11 of the strangest superstitions in football: Pele, Chelsea, Toure, Revie

Quick Reads

Superstition plays a big part in the lives of many footballers – but some rituals are a lot stranger than others. 

Players are so desperate to win games that they often turn to pre-match traditions in the hope that it will give them a slight advantage on the pitch.

We’ve looked at 10 of the weirdest football superstitions over the years.

Pele

Pele may be regarded as one of the greatest footballers of all time, but the Brazilian suffered a rare dip in form at Santos during the mid 1960s.

After trying to get to the root of the problem, he arrived at the logical conclusion that his poor performances were down to him giving his ‘lucky’ shirt to a Santos fan.

The forward then hired a detective to track down the old shirt and a week later it was returned – and his form immediately returned.

However, it later transpired that the shirt was never found and the detective had simply given him a shirt from a previous game.

READ: Trying to work out how and why Pele became a scout for Fulham

Chelsea

Chelsea have been one of the most successful clubs in England over the last 15 years, and John Terry revealed how a long running superstition has played a part in that.

“I am very superstitious and, for me, if we win a game then I add it on to my next superstition,” Terry said in 2016. “Last season, as you can imagine, it built up to quite a lot.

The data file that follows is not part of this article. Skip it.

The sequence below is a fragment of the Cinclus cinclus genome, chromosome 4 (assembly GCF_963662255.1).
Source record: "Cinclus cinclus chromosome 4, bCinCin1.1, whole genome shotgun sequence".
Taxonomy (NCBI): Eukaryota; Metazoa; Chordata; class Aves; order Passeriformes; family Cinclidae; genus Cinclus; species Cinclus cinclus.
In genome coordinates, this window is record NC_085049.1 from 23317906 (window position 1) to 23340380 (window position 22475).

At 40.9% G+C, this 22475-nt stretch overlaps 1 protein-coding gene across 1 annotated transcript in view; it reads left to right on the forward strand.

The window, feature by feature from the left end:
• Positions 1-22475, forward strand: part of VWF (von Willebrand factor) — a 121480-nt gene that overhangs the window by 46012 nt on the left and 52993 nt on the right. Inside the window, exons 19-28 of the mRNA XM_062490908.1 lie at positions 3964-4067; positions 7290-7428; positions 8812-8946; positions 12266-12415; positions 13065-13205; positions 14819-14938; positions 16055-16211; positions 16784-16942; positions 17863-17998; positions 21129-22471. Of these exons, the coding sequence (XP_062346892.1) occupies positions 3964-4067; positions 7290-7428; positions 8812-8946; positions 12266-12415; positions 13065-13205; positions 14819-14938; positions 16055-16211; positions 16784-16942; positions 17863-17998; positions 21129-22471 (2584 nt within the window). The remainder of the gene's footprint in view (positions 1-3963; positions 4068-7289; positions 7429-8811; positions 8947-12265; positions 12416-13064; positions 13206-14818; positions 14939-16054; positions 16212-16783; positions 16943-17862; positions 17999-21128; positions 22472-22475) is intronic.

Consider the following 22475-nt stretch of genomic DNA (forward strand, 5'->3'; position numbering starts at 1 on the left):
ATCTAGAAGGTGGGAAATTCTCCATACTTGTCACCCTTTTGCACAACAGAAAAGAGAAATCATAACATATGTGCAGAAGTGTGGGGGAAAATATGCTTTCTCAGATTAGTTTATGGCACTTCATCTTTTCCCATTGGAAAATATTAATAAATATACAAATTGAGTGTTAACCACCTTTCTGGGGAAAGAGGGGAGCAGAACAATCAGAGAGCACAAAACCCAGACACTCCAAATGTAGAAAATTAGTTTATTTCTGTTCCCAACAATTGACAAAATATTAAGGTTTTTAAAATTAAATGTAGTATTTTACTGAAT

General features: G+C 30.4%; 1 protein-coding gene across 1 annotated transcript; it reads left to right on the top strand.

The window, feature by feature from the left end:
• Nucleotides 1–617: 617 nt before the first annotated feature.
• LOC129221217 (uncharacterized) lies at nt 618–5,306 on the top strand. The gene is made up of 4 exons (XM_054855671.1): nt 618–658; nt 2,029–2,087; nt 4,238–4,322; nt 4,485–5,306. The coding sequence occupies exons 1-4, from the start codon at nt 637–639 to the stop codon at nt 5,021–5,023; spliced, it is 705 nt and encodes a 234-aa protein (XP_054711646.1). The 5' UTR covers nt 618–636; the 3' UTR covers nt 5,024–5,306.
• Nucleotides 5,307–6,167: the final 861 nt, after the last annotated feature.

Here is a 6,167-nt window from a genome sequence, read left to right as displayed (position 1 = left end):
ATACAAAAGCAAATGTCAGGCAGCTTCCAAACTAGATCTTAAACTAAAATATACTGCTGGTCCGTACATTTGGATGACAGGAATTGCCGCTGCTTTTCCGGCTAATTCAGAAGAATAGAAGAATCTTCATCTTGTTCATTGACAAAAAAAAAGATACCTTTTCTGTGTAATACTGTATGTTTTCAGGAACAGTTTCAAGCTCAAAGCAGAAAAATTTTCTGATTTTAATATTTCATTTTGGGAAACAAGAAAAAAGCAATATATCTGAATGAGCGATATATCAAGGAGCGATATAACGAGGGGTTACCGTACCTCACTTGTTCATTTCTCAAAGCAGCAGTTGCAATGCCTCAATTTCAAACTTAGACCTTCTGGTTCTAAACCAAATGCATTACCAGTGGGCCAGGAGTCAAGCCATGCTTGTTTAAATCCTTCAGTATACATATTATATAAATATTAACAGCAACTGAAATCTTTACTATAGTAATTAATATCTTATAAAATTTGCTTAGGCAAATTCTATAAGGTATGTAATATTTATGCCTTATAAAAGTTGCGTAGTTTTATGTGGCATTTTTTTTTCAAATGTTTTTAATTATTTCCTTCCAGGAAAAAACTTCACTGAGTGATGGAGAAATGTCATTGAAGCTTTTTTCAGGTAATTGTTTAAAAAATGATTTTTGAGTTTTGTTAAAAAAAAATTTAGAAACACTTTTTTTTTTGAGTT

“Me and Frank started it a long time ago; in the Chelsea dressing room we have three urinals and me and Lamps started weeing in one. We won the game and, for me, that was it, the next week there was a queue of me, Frank and Ash.

“The next week there were four of us and the week after there were five.

“And even now, up until today, you have Cesar Azpilicueta and Cesc Fabregas, we are all there in one big queue.

“A few months ago the club secretary said to me, ‘We have had a few calls from the FA complaining because we have been going out late,’ and I didn’t have the heart to tell him it was because we were all waiting to go for a wee.”

Sergio Goycochea

While we’re on the subject…

Former Argentina goalkeeper Goycochea had another toilet related ritual, except he would urinate on the pitch instead. Yes, really.

“You know, by the rules of the game, until the match finishes you cannot abandon the field,” Goycochea told the Guardian in 2007.

“And if you have any necessary human urges, you have to go on the field. So that is what happened against Yugoslavia [in the 1990 World Cup quarter-finals].

“At the end of the game I really had to go so I had no choice. But we won, so then when the semi-final against Italy went to penalties I did it again – and it worked! So from that moment on I did it before every shoot-out. It was my lucky charm.”

Kolo Toure

During his career, Toure always insisted on being the last player to come onto the pitch, but this got him in trouble during Arsenal’s game against Roma in 2009.

When team-mate William Gallas’ half-time treatment for an injury was delayed, Toure felt unable to re-enter the field until his centre-back partner emerged.

The game then restarted without either of them, and to make things worse Toure received a yellow card after returning to the pitch without the referee’s permission.